which had a spirit of infirmity eighteen years; or a weakness that was brought upon her by an evil spirit, by Satan; as appears from Luke 13:16 who, by divine permission, had a power of inflicting diseases on mankind, as is evident from the case of Job; and so the Ethiopic version renders it, "whom a demon had made infirm": and this disorder had been of a long standing; she had laboured under it for the space of eighteen years, so that it was a known case, and had been given up as incurable, which made the following miracle the more illustrious and remarkable.

And was bowed together, and could in no wise lift up herself; or lift up her head, look up, or stand upright; it was a thing utterly impossible, which she could by no means do; her body was convulsed, and every part so contracted, that, as the Persic version renders it, "she could not stretch out a hand or foot".

And, behold, there was a woman which had a {d} spirit of infirmity eighteen years, and was bowed together, and could in no wise lift up herself.

(d) Troubled with a disease which Satan caused.

EXEGETICAL (ORIGINAL LANGUAGES)
Luke 13:11. πνεῦμα ἀσθενείας: the Jews saw the action of a foreign power in every form of disease which presented the aspect of the sufferer’s will being overmastered. In this case the woman was bent and could not straighten herself when she tried.—συγκύπτουσα, bent together, here only in N.T.—εἰς τὸ παντελές goes with ἀνακύψαι, and implies either that she could not erect her head, or body at all, or entirely. The former is more in keeping with the idea of bondage to a foreign spirit (Schanz). Similar use of the phrase in Hebrews 7:25.11. a spirit of infirmity] Her curvature is thus directly attributed to Satanic agency. Job 2:6-7; Acts 10:38.Luke 13:11. Γυνὴ, a woman) This seems to have been a pious woman; for she was one to whom it was not said in this passage [as in the case of others], Thy sins are forgiven thee: nay, even she is called a daughter of Abraham in Luke 13:16.—συγκύπτουσα, bowed together) The state and posture of her body, which turned her face from the gaze of heaven, was in consonance with her misery in having a “spirit of infirmity” (πνεῦμα ἀσθενείας).Verse 11. - And, behold, there was a woman which had a spirit of infirmity eighteen years, and was bowed together, and could in no wise lift up herself. The description of the sufferer, so accurate in its details, marks the medical training of the compiler here. The malady was evidently a curvature of the spine of a very grave character. Her presence in the synagogue that day gives us a hint, at least, that this poor afflicted one loved communion with her God. Doubtless the faith and trust on her side necessary to the cure were there. Her first act, after she was sensible of the blessed change wrought in her poor diseased frame, was an outpouring of devout thanks to God. Spirit of infirmity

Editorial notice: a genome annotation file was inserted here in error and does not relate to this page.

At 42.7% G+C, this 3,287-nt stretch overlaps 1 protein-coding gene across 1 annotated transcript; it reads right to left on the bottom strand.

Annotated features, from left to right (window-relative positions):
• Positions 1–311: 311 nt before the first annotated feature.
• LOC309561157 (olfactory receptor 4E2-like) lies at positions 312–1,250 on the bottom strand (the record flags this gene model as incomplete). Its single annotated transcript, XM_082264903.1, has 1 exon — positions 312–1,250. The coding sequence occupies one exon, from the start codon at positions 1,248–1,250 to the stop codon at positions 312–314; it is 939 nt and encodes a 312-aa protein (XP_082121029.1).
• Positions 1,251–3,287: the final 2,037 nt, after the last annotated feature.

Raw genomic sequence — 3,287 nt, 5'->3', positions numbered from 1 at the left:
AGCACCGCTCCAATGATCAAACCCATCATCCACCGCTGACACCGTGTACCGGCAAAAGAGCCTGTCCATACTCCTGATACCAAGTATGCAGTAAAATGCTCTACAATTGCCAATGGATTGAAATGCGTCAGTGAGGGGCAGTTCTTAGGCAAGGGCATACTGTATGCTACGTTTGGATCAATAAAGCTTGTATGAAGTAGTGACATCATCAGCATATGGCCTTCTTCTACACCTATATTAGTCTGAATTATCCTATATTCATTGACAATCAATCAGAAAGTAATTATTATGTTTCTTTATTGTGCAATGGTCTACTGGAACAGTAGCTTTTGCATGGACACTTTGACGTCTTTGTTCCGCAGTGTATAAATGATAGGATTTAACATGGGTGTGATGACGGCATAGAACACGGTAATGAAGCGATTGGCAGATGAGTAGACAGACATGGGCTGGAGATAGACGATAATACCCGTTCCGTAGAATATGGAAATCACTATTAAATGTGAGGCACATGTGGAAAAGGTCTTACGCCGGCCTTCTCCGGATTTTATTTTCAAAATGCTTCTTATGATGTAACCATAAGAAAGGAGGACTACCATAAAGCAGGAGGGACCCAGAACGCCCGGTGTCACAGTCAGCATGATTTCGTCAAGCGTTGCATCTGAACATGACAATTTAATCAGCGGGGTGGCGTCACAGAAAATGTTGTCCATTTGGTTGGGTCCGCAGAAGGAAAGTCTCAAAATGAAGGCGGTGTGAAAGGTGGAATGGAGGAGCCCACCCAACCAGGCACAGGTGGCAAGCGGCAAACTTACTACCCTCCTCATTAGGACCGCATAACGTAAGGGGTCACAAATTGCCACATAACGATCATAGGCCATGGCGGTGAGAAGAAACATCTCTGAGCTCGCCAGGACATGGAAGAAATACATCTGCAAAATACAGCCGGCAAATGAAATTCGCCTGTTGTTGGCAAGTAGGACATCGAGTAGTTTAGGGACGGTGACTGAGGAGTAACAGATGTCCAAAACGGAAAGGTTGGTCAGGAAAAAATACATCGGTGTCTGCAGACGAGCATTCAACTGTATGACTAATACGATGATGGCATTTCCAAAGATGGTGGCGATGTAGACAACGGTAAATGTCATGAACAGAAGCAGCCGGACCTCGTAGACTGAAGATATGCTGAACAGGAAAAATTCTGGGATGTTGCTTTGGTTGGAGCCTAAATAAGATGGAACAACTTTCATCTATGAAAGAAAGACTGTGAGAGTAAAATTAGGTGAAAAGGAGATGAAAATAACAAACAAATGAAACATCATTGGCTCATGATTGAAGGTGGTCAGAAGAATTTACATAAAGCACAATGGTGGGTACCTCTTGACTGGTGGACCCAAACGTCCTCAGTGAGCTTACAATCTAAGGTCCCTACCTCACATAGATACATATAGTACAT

A spirit which caused infirmity. An evil demon, see Luke 13:16, though it is not certain that it was a case of possession. The details of the disease, and the noting of the time of its continuance, are characteristic of a physician's narrative.

Bowed together (συγκύπτουσα)

Only here in New Testament.

Lift herself up (ἀνακύψαι)

Only here in New Testament, unless John 8:7-10 be accepted as genuine. Used by Galen of strengthening the vertebrae of the spine.